Samantha Jones

Recited by Samantha Jones (@jones_yyc on Twitter).

Take a toothpick,
the type with flat sides,
scoop up some paste—
drilled bits, rock chips
powdered and mixed
with water.
Now move
back and forth
painting mud
across a glass slide
until you feel
resistance, friction forcing
rills on the road
bump bump leaving
gaps between the stripes
of earth and body parts.
Sit in a dark room
look down the eyepiece
see the constellations,
cat eyes, the whole
universe spread beneath
the microscope.

Samantha Jones - 2021

A mixed media watercolour depicting shelled organisms under a microscope. Just barely visible in the background are concentric circles. On closer inspection, it's a star map, and stars and constellations like Ursa Minor and Lyra are labelled in capital letters. This background just barely peeks through the watercolour, which is mainly dark purple on the outer edge and yellow towards the centre, with splotches of magenta and dark blue mixing with both shades. Haphazardly arranged across the piece are different shelled organisms, or foraminifera, as if they were scattered like stars as well.
Guest art by Bejamin Chandler (Twitter: @paleo_pop)

“Nannofossil” previously appeared in Poetry Pause by the League of Canadian Poets, 2021.

The natural history of this poem

“Nannofossils” (short for “calcareous nannofossils”) are a type of fossilized skeleton made by plankton, microscopic organism sthat live floating around in aquatic environments like oceans and lakes allover the world. Nannofossils, and the extra tiny nannoplankton that made them, are named for their tiny size (nanno being one of several Greek words for small),with most nannofossils being only 30 micrometers across. Nannofossils are made of calcium carbonate, the same mineral that limestone is made of.

Nannofossils come in many shapes, spheres, rods, and branches, and can be complex 3D shapes or simply flat. They all have small openings that the organism uses to exchange waste and nutrients. Each different shape of nannofossil comes from a different species of plankton. These organisms are extremely common and evolve quickly over time, so each species lasts for a relatively short amount of time. This means that nannofossils are ideal biostratigraphic marker fossils. Biostratigraphic marker fossils are abundant, easy to identify, and represent a specific amount of geological time, so you will find them in large numbers in certain rocks and can use that to determine the age of the rocks quickly and accurately. The presence of one kind of nannofossil can also tell us things about the environment that they were deposited in, like climate and water chemistry.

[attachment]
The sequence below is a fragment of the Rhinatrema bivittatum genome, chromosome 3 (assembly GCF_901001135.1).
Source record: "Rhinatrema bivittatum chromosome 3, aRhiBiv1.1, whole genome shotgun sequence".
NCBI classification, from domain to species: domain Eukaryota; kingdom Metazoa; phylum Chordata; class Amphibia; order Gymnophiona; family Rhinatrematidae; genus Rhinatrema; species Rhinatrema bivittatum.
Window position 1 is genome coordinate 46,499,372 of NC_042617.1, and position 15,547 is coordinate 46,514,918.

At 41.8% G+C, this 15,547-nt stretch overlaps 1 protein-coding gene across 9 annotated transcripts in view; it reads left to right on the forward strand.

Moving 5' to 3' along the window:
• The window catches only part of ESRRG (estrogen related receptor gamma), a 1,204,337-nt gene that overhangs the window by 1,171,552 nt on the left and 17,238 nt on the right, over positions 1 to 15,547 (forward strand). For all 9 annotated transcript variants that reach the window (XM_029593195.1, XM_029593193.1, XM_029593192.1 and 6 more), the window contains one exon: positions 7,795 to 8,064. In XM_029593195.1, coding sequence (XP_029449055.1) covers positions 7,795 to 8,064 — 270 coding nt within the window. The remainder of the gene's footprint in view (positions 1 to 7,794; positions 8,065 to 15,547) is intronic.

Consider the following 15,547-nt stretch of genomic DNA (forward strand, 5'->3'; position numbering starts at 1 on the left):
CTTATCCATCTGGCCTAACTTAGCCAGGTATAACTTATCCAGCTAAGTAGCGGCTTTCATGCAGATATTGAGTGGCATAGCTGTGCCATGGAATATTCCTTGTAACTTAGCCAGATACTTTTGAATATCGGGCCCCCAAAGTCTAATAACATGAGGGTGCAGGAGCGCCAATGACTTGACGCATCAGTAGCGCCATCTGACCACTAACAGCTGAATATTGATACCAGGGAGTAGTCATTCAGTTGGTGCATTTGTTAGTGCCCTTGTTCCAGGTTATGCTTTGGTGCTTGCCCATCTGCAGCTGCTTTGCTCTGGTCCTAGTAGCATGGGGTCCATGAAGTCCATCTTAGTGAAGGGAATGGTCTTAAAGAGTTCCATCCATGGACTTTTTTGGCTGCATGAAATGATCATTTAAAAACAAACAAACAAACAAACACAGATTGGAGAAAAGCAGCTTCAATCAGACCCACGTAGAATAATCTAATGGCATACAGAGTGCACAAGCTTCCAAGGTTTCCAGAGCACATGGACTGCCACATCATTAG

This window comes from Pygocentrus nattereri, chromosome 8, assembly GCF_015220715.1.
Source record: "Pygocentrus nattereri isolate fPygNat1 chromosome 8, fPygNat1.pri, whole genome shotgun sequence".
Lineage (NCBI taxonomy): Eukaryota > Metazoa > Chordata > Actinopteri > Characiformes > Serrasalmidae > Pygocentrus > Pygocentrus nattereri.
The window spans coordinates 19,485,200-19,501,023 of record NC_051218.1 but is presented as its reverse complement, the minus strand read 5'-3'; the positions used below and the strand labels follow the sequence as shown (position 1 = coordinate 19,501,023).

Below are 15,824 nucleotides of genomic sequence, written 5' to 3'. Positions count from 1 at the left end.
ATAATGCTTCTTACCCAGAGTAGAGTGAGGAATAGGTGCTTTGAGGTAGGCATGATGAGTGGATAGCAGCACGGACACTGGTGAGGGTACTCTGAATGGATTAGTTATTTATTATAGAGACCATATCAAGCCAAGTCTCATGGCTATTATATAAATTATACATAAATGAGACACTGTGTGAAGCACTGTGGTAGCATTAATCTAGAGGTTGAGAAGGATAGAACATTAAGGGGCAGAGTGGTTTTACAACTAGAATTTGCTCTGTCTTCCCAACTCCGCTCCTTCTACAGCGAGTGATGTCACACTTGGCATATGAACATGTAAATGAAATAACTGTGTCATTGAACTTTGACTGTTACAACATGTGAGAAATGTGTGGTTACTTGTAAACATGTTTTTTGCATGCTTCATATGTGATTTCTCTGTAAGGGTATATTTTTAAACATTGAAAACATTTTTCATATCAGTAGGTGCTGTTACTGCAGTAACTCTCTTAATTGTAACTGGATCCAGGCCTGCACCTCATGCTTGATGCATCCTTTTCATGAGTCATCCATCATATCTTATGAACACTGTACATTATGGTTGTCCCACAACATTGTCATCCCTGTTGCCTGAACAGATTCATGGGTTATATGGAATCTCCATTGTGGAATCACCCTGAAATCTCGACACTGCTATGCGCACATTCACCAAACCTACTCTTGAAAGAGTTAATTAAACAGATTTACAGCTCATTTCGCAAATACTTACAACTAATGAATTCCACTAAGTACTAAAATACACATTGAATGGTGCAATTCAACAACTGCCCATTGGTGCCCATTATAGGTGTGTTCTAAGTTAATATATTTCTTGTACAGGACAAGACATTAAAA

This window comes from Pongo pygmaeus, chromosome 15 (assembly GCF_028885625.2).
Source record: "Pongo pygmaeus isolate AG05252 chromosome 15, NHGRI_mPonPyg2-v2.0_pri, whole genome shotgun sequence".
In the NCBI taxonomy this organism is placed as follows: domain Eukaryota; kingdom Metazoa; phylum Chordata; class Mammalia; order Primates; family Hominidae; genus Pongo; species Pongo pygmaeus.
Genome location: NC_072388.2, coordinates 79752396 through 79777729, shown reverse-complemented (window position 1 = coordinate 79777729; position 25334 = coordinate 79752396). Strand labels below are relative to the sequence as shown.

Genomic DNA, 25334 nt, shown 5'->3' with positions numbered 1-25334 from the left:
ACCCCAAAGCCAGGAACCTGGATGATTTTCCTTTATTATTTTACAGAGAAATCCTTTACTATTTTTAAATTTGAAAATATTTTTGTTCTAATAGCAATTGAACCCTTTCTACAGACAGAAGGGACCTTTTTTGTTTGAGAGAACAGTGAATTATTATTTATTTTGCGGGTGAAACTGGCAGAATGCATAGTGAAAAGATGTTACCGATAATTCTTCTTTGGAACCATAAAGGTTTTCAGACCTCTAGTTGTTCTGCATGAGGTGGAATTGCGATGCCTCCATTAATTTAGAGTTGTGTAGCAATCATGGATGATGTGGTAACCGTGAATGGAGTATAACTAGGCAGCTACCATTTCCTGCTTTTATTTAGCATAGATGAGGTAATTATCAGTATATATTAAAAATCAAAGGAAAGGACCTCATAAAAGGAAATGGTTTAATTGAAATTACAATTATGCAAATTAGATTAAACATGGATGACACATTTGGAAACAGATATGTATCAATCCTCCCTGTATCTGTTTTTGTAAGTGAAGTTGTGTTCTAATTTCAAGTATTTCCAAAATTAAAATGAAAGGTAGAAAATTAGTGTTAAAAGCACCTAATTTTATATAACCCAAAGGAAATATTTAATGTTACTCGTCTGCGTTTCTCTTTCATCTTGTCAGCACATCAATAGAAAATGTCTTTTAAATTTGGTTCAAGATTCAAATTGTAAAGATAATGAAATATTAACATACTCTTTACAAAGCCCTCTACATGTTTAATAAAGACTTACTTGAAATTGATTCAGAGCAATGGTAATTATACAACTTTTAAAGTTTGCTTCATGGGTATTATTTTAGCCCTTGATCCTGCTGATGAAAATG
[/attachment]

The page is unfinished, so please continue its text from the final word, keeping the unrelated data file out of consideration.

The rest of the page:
A scientist trained in nannofossil identification can use this and tell how old a rock is and what environment it was deposited in based only on the specific type of nannofossil found in it. This type of work is very useful for many things, including studies of ancient environmental and climate change, which can be tracked by looking at the changein abundance of certain nannofossil types over time, as some types of plankton are very sensitive to certain changes. In Samantha’s poem, she writes about one of the methods used by scientists like her to see and identify nannofossils.T his method is called the smear slide method, where a scientist will mix a very small amount of crushed rock and water into a paste and smear it across a glass microscope slide, allowing them to look at the nannofossils preserved within that rock under a microscope and identify them. Even a tiny amount of crushed rock can have hundreds or even thousands of these fossils, hence the comparison to a constellation of stars in the poem.

Samantha Jones

A black and white selfie of Samantha Jones. She is smiling and wearing thick black glasses, she has a nose piercing and wild, ark, curly hair.

Samantha Jones (she/her) lives, studies, and writes on Treaty 7 territory from Moh’kins’tsis (Calgary, Alberta), Canada. She is currently a PhD Candidate in Geography at the University of Calgary researching inorganic carbon cycling in the Canadian Arctic. Samantha is also a geologist and has experience in a variety of specialties including biostratigraphy, planetary geology, and petroleum geology. The field, the lab, and the office have provided inspiration for some of Samantha’s poetry including “Nannofossil,” shared in this post, and “Ocean Acidification,” which was first published in WATCH YOUR HEAD ( and later adapted into a multimedia clip with science and policy partners ( Samantha is a writing instructor and a regular contributor to literary magazines with work published in Room, CV2, Grain, New Forum, and elsewhere.

Follow Samantha: @jones_yyc on Instagram and Twitter.